As the West and Russia face off over Crimea, China is well positioned to exploit a strategic opportunity given the escalating tension between Washington and Moscow. As has become China’s modus operandi in the chess game of foreign affairs, Beijing’s calculated silence on the Ukrainian crisis is based on several geopolitical issues: the ideological pillar of non-interference in the affairs of sovereign states, the China-Russia alliance, Chinese investments in Ukraine, and concerns about ethnic separatism in western China. In due course, China’s response to the Crimea crisis could shed light on three geopolitical questions. First, is China’s support for non-interference in the affairs of sovereign states driven by principle, strategic interest, or both? Second, will China’s respect for the sovereignty of weaker states decline as its own power strengthens? Third, will China’s approach to evolving conflicts – to wait silently in the background while other parties slug it out – continue to reap it rewards when the conflicts are over? The answer to these questions will become increasingly important for the future of international relations.
Having stood shoulder-to-shoulder with Russia on the Syrian civil war, China vetoed three United Nations Security Council (UNSC) resolutions on the basis that Syria’s sovereignty was threatened by Western powers. Beijing and Moscow have also defended their aligned positions on a plethora of pariah states and international crises — all under the banner of non-interference in the affairs of sovereign nations. China was therefore placed in a difficult position when Russia was accused of violating Ukraine’s sovereignty by interfering in Crimea. Fearful of being accused of moral hypocrisy, China did not want to be seen as overtly supporting Moscow, but at the same time, China was not eager to align with the West against the Kremlin, given Russia’s growing importance to China’s overall foreign policy.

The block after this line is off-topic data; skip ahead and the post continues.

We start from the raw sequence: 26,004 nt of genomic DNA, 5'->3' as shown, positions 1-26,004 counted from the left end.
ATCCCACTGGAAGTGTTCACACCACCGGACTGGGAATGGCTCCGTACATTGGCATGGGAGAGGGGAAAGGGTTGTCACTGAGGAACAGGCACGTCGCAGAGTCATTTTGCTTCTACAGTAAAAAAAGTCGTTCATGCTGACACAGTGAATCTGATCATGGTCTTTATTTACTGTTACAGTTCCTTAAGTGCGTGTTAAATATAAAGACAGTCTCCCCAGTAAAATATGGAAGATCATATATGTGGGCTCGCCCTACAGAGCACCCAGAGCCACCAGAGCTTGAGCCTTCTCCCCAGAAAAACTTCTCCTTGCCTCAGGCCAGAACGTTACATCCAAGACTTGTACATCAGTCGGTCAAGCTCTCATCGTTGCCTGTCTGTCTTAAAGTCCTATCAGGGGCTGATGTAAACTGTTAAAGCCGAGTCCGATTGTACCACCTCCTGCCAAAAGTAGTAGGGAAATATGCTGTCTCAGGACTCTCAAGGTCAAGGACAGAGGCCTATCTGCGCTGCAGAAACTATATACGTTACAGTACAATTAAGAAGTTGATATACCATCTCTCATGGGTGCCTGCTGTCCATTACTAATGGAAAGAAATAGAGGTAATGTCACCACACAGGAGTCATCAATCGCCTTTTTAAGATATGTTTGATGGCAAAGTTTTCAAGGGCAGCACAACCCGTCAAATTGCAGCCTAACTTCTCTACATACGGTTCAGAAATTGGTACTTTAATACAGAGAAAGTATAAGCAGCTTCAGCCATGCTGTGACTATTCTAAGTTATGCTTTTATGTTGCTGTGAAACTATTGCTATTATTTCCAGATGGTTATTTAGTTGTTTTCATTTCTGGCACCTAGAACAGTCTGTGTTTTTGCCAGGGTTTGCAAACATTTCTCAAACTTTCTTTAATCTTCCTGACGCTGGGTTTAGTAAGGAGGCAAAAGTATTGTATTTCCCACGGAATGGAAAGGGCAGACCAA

The emerging China-Russia alliance therefore serves as a counterbalance to the U.S. while advancing China’s commercial, energy and military interests. Across their shared 2,700 mile border, China and Russia have increased bilateral trade seven-fold since 2002. China has grown increasingly dependent on Russia, as the world’s top energy exporter, to quench its seemingly insatiable thirst for oil and natural gas. China has become the main beneficiary of the Russian Eastern Siberia/Pacific Ocean oil pipeline, and it buys more military equipment from Russia than from any other country.
Following Russia’s actions in Crimea, China joined other Asian powers — including India and Japan — by neither condemning nor condoning the Kremlin. Beijing responded with carefully construed ambiguity. Gin Gang, an official spokesperson for China’s government, asserted that “It is China’s longstanding position not to interfere in others’ internal affairs…We respect the independence, sovereignty and territorial integrity of Ukraine.” However, Beijing later ‘clarified’ its position by announcing that China has “taken the historical and contemporary factors of the Ukraine issue into consideration.” It seems that China would like to keep the door open should it find itself with a similar dilemma in the future, whether along its borders – from Aksai Chin (India) to Bhutanese enclaves in Tibet to Baekdu Mountain (North Korea) – or in the South China Sea.
When the UNSC voted to condemn the Moscow-sponsored referendum in Crimea, China abstained. Neither Russia nor the West received what they wanted from China, despite the fact that Putin and Obama both called President Xi and pleaded with him to view the Ukraine situation from their respective government’s perspective, and vote accordingly. While avoiding commentary on the referendum, China’s Vice Foreign Minister, Li Baodong, urged all parties to “calmly maintain restraint [and] to prevent the situation from further escalating and worsening,” adding “…political resolution and dialogue is the only way out.” In short, China was siding in Putin’s favor, since the annexation was a fait accompli.